It’s not often I’ll post on consecutive days, except for when world events get me riled and I need to rant. The 2018 matric results were released today. Usually these aren’t of much interest to me. Yes, I am one of your typical “It was much harder to pass in my day”, “Can you believe how easy these exams are?”, “The pass mark is disgracefully low!” people, but beyond that I don’t interact much with that demographic and so it doesn’t really affect my life. However, for the past five years I have been sponsoring my domestic worker’s son’s education and this year he wrote matric, so today, the results were of huge significance to me. Treading as lightly as I can on my white privilege, we have a very uncharacteristic relationship with our domestic worker. I’m about to say a whole bunch of stuff you’ve heard white people say about their domestic workers before, only I genuinely mean them. I love Betty like another mother. I love her son Bongani like a little brother. Our home is their home. Betty has been to our wedding, we have been to her home and met most of her extended family. There is nothing I wouldn’t do for her.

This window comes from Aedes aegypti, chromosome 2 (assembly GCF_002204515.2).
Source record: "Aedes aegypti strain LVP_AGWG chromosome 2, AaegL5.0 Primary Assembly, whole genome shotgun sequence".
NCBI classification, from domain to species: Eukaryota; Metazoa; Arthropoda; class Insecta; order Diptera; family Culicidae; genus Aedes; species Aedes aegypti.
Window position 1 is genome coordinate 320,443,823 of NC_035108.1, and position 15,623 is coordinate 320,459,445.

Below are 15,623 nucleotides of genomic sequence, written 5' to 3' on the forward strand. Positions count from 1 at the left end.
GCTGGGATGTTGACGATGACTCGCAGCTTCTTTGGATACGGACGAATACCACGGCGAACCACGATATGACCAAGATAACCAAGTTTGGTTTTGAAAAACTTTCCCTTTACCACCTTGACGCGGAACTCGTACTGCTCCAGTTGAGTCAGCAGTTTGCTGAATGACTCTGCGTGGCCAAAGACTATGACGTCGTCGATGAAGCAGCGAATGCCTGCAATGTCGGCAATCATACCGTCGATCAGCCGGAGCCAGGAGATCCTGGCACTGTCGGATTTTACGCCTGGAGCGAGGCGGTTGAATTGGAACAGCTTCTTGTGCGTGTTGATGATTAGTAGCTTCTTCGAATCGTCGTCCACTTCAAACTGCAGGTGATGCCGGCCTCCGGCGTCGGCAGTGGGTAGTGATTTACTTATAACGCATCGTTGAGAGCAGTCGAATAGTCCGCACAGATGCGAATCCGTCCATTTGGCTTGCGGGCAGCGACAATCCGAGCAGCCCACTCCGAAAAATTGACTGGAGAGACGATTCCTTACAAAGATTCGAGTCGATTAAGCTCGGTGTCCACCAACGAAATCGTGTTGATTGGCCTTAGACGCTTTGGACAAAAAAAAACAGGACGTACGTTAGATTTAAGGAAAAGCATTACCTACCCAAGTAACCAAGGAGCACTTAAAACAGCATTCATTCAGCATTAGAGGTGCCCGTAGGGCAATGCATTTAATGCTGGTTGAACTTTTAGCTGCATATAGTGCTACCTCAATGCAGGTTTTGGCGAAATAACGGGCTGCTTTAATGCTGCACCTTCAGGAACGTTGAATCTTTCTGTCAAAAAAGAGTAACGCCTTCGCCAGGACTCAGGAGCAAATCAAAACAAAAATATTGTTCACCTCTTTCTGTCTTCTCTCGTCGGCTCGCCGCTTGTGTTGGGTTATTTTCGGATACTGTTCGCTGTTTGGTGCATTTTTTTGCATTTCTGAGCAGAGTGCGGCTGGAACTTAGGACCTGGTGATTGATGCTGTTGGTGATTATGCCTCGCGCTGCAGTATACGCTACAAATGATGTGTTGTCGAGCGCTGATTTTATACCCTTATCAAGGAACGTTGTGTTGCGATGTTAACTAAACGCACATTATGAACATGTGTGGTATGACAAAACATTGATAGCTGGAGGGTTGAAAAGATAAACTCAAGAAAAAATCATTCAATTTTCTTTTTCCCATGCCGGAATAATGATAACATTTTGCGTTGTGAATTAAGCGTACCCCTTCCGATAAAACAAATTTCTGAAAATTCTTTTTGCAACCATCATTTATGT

Bongani went to a school in the township that he lives in. I tried to move him to a better school closer to where we live but his English wasn’t good enough to do English as his home language. I sent him to Saturday school for extra English, Maths Literacy, Geography and Computer lessons. I sent him books to read and movies to watch to try and improve his English. It did improve markedly, but not to a point where he could transition to studying English as his home language. His education at school was sporadic. Teachers would come and go. He would be taught in isiZulu but tested in English. He would run out of stationery and out-grow his uniform but be too proud to ask me for a new supply – I had to learn to pre-empt him. His marks were erratic. He would get 60% for a subject one term and fail the next, with no explanation. This continued throughout his schooling. On paper, he failed grade 11, yet in January 2018 he was starting matric.